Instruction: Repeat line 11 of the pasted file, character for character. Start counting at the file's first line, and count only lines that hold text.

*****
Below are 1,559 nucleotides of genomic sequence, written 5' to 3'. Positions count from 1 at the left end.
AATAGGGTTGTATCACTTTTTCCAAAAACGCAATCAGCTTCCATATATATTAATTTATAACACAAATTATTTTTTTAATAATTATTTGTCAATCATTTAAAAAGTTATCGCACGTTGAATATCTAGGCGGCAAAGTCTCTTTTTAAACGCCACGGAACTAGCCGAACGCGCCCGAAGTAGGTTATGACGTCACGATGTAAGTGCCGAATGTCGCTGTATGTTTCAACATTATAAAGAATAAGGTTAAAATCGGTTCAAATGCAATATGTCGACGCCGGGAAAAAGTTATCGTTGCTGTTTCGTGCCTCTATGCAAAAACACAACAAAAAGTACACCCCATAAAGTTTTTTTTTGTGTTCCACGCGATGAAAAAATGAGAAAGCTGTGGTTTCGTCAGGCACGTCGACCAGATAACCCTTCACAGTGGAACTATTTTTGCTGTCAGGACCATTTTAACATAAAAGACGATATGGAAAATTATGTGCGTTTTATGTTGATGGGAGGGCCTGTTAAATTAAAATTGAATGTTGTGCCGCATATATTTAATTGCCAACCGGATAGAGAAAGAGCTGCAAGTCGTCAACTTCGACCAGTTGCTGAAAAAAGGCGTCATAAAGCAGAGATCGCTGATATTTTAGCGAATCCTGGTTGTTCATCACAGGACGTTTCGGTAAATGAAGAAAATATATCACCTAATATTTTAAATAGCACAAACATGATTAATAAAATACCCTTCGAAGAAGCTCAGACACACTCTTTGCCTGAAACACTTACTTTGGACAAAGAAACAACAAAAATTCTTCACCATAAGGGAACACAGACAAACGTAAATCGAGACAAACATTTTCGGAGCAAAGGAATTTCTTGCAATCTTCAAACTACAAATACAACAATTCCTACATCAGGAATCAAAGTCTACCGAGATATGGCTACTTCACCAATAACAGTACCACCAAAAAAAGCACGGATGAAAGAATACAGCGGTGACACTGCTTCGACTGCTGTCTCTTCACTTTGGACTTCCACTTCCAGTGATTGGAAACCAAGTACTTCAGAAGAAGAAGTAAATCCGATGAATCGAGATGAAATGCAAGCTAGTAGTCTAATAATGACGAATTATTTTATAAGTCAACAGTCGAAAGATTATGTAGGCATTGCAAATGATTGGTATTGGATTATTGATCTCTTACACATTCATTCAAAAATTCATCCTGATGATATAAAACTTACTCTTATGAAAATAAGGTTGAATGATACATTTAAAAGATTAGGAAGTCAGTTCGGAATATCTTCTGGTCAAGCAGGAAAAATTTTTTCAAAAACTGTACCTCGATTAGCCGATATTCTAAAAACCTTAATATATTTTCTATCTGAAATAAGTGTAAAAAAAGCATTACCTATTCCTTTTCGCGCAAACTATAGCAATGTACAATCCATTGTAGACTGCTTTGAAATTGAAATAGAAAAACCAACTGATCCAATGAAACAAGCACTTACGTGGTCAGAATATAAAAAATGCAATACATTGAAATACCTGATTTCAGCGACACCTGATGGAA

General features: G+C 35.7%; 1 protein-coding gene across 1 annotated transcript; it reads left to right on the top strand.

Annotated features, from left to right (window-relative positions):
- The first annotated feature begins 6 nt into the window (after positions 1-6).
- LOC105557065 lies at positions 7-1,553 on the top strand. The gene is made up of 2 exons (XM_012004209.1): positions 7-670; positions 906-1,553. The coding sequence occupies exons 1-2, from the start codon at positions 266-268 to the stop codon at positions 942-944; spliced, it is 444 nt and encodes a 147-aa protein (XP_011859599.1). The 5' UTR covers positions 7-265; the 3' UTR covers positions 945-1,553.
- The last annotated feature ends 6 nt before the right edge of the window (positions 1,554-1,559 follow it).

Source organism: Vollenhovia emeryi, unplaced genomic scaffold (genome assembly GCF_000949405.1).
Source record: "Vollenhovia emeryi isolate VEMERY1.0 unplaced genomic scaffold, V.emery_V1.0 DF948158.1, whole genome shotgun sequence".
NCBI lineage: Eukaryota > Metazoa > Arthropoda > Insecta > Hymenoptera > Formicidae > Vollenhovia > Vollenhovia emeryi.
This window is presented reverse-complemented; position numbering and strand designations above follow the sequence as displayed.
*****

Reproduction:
This window is presented reverse-complemented; position numbering and strand designations above follow the sequence as displayed.